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Citizens Lobby in D.C. for Clean Air
A small group of concerned citizens from across the nation will meet with top officials from the U.S. Environmental Protection Agency (EPA) and Congressional offices Nov. 14 to tell them that the health and well-being of their families, communities, national parks, wilderness areas and businesses depends on EPA’s enforcement of clean air laws. The group does not include a single paid lobbyist, but is instead made up of parents, small business owners, outdoorsmen, an educator, a local elected official and a college student from seven states and the Navajo Nation who volunteered the time away from their family and jobs to speak out against air pollution.
“National parks and public lands are among the most important national assets the U.S. has and they are precious to me and my family,” said attendee David Simon, president of Eco Think LLC in Albuquerque, N.M. “EPA needs to require clean-up of the San Juan Generating Station and other emission sources in the west to ensure the health of my family and protection of America’s crown jewels.”
The group is offering its support to the EPA to uphold the Clean Air Act and asking members of Congress for their support in preventing industries tied to air pollution, such as coal-fired powered plants, from undermining set laws and allowing poisonous and sight-impairing soot to continue being pumped into the air. The members of the group were driven to be a part of these meetings to stand up for the right of all Americans to breathe clean air and for our most prized and iconic natural treasures to be protected from murky and unhealthy air.
“My family and I have spent time in some of the most beautiful places on earth, from the Grand Canyon to Arches to Mesa Verde national parks,” said attendee Ashley Basta, a senior at the University of Colorado at Boulder. “These places are too precious to be destroyed by preventable pollution like that from coal-fired power plants and other extractive industries. I was recently fortunate enough to take part in EcoFlight’s Flight Across America Student Program, which gave me a whole new appreciation for parks in the Southwest and an increased awareness of how fragile they are. The EPA’s rules are there for a reason. If they are not upheld, these treasured places are in danger of irreparable damage.”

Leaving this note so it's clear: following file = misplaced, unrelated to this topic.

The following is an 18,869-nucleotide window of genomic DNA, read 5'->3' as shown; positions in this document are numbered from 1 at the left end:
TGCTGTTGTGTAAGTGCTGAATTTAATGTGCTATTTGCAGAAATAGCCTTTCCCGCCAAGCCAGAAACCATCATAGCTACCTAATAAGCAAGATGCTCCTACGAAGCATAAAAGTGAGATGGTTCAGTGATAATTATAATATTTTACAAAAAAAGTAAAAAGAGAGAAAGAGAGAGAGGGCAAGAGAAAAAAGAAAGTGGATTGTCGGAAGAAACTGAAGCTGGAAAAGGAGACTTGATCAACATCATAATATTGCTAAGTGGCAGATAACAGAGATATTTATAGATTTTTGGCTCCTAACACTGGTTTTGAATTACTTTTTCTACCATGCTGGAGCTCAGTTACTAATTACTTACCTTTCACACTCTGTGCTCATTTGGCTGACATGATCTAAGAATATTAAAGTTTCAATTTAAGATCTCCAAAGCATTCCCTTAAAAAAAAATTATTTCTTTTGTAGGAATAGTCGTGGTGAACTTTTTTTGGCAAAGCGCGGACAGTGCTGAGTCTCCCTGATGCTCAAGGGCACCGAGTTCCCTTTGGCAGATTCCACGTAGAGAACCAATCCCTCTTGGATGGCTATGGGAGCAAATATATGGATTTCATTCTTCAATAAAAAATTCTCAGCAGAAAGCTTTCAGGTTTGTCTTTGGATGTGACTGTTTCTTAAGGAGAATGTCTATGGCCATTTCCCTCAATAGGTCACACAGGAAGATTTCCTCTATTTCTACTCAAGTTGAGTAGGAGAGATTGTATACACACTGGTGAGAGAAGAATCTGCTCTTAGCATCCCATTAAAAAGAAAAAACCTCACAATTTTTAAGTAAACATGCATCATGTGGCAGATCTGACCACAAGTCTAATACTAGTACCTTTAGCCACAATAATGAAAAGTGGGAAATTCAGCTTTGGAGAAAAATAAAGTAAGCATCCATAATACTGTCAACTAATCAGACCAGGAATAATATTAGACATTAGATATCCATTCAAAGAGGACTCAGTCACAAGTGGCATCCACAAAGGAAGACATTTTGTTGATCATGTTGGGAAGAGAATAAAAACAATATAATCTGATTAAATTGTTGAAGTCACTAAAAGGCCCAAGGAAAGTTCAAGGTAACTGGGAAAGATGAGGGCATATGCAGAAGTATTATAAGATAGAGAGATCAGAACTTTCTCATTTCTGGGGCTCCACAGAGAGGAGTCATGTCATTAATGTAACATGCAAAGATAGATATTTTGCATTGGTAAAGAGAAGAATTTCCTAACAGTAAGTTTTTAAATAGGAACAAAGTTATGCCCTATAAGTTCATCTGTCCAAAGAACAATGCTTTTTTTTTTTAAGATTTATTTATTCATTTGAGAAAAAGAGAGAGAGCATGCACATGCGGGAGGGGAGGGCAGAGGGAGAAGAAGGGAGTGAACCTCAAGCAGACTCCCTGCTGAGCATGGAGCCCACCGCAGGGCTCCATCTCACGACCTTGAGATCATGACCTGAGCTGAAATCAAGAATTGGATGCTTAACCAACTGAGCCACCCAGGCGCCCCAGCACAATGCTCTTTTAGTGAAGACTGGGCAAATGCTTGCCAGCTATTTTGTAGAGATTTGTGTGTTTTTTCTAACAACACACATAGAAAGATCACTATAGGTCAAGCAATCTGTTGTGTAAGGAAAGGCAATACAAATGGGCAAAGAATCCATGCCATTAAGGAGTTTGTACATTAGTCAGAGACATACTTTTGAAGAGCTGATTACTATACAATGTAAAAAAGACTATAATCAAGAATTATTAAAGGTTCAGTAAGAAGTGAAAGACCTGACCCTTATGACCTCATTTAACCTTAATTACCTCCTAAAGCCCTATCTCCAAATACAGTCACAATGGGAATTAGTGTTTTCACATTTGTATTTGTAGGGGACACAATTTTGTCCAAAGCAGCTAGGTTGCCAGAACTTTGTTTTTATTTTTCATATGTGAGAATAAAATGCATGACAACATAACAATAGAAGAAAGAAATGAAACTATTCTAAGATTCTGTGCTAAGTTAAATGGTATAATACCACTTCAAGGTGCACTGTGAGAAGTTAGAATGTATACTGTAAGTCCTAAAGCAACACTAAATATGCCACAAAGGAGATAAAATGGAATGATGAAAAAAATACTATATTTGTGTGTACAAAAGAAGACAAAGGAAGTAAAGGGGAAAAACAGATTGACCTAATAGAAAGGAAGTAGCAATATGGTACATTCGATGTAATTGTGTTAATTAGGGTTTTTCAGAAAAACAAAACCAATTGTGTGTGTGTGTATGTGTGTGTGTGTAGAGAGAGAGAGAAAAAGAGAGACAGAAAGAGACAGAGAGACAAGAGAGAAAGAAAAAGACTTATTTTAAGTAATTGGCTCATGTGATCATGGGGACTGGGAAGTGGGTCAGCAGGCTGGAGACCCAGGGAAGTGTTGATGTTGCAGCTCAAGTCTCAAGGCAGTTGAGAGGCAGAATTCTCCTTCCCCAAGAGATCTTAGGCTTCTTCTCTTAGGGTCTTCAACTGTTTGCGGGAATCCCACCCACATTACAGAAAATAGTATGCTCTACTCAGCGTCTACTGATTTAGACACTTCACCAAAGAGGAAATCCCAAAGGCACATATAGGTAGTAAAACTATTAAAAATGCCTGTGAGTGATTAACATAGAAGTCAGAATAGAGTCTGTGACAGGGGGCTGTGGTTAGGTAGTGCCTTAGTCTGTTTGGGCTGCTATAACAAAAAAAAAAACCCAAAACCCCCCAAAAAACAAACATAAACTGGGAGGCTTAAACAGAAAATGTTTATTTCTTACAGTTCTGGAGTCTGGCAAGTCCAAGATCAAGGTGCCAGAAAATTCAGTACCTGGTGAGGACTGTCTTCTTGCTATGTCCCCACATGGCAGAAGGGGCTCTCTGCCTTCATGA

Without the protections of the Clean Air Act, air pollution from antiquated coal-fired power plants and other industrial emitters will continue to contribute to health problems like asthma and heart disease and leave a muddy haze over our most treasured national parks and forests, driving away tourists and straining local businesses. For far too long, clean air to breathe and clear views at places across the nation like Shenandoah National Park, Grand Canyon National Park, Voyageurs National Park, Grand Teton National Park and many other national parks and forests have come in second to corporations who, despite a 30-year-old law requiring they operate more cleanly, have vehemently resisted installing proven technologies that would greatly reduce the pollutants that are belched into our air each day by their outdated facilities.
“My family consumes a large amount of wild game. It is a staple to our diet,” said attendee Darrell Spencer, a small business owner, hunter and father from Duluth, Minnesota. “We already are advised to limit our consumption of fish because of mercury from air pollution. It worries me to think what else may affect my family’s consumption of wild game in the future. It worries me even more that someday my kids may see haze pollution in the Class 1 areas of northern Minnesota. America’s hunters, anglers and the 79 billion dollar industry that supports them, are glad to see the long overdue EPA action to fulfill its obligation under the Clean Air Act’s Regional Haze Program.”
The EPA must be allowed to do its job, which is to protect the health and welfare of the people and our iconic national parks and forests, from special interests. Our children and grandchildren deserve better than to inherit a degraded, dirtier version of the nation we received.
To speak out to EPA Administrator Lisa Jackson about the need for her agency to uphold the rules of the Clean Air Act, click here.
Below is a list of the individuals taking part in the meetings with EPA officials and members of Congress.
• Ashley Basta - Boulder, Colorado - a senior at the University of Colorado at Boulder, majoring in the interdisciplinary study of the humanities with an emphasis on community studies and creative writing.